BIO Market News
Marks & Spencer has brought a small slice of the British high-street to Central Asia by opening a store in Almaty, the financial centre of Kazakhstan.
The three–storey shop occupies a site in the city’s redeveloped shopping centre, which also hosts other Western brands such as Gap and Zara.
On Monday afternoon, three days after the store opened for business, a handful of Kazakh shoppers inspected the different clothes in the shop. Most were simply curious.
“I’m impressed,” said Lena, 28, as she browsed through the women’s pyjama section. “These clothes are for middle-income people like me, they’re not too expensive.”
Similarly to its other overseas shops, Marks & Spencer’s premium Autograph range dominates the store.
Jan Heere, Marks & Spencer’s international director, said the Almaty store opening was in line with the company’s overseas expansion policy.
“With over 40 stores in Russia and Ukraine, our new Kazakh store builds on our established presence in the region which we will continue to grow over the next few years,” he said in a statement.
Marks & Spencer now has 390 overseas stores spread out across Europe, the Middle East and Asia.
It operates through franchise agreements with local partners, a strategy that allows Marks & Spencer to access local knowledge and spread risk. In Kazakhstan, Marks & Spencer has teamed up with Al Hokair, which owns a series of shopping malls across the former Soviet Union and the Middle East.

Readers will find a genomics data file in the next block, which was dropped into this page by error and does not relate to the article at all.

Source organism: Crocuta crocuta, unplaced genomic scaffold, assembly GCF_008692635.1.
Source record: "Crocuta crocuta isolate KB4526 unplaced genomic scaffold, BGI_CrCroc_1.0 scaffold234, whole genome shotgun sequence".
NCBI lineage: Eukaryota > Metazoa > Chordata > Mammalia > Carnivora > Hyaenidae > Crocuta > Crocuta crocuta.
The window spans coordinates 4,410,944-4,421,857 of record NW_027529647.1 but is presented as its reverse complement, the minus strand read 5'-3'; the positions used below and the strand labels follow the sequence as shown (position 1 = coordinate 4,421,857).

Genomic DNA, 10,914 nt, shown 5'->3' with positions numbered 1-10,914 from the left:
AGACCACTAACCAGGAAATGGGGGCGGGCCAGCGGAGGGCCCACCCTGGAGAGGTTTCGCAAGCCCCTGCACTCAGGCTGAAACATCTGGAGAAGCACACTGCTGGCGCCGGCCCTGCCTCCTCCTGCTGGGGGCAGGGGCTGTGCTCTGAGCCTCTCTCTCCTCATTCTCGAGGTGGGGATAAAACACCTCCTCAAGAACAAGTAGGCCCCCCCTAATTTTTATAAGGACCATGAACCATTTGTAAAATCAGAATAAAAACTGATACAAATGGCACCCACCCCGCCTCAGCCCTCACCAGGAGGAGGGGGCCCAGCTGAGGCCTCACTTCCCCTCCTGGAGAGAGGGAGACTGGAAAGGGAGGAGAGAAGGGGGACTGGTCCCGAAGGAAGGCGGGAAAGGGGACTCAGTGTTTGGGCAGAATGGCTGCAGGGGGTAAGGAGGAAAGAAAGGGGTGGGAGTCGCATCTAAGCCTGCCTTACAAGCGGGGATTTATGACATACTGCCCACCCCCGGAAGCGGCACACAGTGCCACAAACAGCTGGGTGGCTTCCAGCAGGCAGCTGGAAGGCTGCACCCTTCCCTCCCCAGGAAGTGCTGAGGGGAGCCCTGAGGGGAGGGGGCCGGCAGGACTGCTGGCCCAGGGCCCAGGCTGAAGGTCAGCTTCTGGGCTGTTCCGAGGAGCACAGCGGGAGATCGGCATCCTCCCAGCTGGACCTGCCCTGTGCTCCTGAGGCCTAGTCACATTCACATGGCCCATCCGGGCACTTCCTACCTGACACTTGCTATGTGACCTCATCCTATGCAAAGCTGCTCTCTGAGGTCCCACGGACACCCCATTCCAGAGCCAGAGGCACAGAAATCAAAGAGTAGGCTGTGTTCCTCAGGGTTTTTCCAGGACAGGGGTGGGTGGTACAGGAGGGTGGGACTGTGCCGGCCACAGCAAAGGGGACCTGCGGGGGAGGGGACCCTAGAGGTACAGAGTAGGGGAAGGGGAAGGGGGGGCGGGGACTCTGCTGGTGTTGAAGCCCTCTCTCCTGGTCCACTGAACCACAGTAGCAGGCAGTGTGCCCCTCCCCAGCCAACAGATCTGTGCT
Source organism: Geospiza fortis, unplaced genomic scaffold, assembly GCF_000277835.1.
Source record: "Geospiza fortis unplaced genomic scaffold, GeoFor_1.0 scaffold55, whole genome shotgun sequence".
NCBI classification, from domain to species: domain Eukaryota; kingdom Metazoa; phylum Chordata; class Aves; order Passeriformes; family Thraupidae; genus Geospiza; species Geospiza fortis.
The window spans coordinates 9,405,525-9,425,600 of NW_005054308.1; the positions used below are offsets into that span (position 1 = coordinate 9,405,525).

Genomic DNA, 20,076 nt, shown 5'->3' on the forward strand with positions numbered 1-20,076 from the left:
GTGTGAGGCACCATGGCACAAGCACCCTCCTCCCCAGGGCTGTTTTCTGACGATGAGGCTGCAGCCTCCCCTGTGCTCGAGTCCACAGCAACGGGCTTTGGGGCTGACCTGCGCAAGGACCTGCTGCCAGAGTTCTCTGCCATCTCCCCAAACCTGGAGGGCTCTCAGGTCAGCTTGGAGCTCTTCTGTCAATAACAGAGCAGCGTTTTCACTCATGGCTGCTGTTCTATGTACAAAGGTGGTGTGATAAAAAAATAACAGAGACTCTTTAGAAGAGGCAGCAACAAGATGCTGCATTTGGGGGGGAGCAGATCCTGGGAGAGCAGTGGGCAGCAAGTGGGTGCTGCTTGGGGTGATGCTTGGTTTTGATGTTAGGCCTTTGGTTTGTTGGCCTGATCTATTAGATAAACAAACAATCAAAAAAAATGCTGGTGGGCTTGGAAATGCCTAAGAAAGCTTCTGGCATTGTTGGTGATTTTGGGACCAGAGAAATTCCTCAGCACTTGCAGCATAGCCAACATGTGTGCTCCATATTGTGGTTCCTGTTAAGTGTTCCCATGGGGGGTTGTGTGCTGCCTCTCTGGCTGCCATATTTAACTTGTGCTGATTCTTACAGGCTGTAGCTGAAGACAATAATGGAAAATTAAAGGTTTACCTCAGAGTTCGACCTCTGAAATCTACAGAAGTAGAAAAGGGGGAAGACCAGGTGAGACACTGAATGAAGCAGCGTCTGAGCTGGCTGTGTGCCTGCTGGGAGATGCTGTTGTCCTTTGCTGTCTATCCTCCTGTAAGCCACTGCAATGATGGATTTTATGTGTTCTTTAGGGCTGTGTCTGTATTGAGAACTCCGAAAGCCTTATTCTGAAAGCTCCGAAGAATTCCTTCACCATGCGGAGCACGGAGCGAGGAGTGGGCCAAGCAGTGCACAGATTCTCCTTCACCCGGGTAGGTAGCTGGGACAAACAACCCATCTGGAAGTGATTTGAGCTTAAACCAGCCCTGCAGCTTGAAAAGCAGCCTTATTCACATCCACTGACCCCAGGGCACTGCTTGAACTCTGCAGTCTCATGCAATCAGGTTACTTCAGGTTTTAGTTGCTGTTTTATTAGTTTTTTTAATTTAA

Part of the Marks & Spencer attraction for Kazakh shoppers is its British heritage, associated with old-fashioned steadiness and quality.
Aiganym, 20, was on a shopping trip to the store with her mother Irina, 50.
“We’ve heard it’s good quality,” she said. “It’s a classic collection for all ages.”
The British aspect pervades the Marks & Spencer store.
A full-length photograph of Jamie Redknapp, the ex-England footballer, modelling beachwear hangs in the men’s section.
There was no sign, though, of Marks & Spencer’s new Shwopping campaign, featuring the actress Joanna Lumley, which aims to persuade shoppers to drop off an unwanted item of clothing each time they shop at a store.